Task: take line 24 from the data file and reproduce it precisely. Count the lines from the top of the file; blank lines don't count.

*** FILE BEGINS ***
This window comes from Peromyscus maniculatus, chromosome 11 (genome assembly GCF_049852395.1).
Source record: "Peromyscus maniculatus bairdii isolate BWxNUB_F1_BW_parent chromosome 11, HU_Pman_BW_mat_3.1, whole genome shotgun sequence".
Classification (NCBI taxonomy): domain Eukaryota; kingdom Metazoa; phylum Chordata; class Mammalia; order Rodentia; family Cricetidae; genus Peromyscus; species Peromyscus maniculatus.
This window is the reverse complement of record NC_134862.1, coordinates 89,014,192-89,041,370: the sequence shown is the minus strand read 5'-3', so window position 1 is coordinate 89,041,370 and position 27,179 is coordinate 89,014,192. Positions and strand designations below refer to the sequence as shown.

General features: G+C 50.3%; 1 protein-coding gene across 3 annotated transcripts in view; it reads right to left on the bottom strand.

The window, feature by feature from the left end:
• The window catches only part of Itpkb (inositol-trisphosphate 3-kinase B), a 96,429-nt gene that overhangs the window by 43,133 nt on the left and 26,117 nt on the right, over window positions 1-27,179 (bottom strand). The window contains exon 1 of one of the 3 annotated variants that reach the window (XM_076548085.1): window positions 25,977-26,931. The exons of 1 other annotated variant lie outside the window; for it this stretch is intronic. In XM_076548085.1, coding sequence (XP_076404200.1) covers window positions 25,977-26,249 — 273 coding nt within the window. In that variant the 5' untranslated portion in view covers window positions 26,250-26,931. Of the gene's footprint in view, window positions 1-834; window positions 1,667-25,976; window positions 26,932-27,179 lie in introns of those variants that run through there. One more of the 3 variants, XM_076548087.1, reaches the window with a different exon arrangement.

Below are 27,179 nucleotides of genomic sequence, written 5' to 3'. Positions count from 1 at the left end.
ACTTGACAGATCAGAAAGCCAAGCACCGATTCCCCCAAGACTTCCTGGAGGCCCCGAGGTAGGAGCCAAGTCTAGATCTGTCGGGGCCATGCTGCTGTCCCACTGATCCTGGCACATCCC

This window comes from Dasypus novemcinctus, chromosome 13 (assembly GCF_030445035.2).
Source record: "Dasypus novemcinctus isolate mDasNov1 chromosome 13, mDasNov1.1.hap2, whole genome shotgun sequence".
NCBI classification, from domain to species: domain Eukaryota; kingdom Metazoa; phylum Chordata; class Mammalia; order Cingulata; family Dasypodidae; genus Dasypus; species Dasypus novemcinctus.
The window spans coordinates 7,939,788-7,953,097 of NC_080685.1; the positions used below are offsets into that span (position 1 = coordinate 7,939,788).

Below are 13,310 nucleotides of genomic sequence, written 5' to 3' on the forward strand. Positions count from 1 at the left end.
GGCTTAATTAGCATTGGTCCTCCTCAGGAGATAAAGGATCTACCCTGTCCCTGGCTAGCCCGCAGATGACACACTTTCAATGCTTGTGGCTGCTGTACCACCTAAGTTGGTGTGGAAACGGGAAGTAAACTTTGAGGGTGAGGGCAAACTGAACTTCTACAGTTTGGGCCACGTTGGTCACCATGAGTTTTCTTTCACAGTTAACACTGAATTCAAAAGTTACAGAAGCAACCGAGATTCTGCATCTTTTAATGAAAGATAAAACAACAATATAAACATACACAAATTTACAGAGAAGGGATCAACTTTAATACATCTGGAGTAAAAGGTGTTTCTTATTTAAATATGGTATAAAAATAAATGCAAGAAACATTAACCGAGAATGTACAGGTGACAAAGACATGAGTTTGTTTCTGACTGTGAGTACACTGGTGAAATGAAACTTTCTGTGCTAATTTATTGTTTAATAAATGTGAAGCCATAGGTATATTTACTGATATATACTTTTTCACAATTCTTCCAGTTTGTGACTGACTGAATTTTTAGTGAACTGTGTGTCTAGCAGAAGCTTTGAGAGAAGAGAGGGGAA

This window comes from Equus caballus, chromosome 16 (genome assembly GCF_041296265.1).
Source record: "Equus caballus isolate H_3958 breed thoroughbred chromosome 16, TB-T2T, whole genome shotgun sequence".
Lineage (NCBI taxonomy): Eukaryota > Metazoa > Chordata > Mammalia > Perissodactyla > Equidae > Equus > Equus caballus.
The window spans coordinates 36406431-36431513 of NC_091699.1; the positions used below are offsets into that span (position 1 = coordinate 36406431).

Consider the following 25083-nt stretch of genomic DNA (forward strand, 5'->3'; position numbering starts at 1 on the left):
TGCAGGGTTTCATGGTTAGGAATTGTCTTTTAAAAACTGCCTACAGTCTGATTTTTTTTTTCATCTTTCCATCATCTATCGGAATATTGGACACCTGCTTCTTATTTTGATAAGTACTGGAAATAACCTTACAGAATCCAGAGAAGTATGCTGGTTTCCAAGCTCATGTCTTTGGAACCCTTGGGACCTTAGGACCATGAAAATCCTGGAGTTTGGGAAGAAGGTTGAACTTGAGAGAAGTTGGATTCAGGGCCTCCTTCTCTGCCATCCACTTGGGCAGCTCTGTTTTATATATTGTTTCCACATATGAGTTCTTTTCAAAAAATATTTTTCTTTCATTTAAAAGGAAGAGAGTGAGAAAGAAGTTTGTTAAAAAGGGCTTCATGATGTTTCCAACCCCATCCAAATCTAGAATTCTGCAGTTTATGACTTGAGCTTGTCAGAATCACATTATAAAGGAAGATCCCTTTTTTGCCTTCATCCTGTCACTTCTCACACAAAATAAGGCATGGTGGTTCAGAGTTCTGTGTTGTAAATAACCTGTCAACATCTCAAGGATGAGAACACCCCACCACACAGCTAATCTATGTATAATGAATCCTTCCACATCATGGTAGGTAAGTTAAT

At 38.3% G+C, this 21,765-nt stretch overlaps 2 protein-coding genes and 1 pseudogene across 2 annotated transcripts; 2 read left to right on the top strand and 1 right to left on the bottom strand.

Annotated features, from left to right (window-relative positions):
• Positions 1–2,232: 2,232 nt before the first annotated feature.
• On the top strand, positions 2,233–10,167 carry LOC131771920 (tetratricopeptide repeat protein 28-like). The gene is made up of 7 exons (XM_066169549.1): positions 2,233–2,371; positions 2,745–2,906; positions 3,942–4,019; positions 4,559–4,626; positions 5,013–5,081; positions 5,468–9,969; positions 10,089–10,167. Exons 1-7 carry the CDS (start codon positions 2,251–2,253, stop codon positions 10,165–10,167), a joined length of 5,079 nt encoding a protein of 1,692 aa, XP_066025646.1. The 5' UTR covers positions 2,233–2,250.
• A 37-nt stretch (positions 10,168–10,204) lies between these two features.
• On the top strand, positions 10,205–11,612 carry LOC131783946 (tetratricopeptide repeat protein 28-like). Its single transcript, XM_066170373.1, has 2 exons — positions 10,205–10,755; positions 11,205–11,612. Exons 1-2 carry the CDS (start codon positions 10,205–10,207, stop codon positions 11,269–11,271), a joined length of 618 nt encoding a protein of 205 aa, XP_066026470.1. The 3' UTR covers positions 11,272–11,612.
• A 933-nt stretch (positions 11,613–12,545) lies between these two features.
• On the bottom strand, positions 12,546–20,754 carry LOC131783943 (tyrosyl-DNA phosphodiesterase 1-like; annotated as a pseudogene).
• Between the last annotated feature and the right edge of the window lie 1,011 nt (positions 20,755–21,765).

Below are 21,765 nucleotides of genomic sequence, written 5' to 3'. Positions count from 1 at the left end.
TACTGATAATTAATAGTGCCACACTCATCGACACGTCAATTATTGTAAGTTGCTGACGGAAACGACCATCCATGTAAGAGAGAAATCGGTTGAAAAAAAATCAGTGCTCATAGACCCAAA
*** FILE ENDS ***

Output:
• Positions 1–2,232: 2,232 nt before the first annotated feature.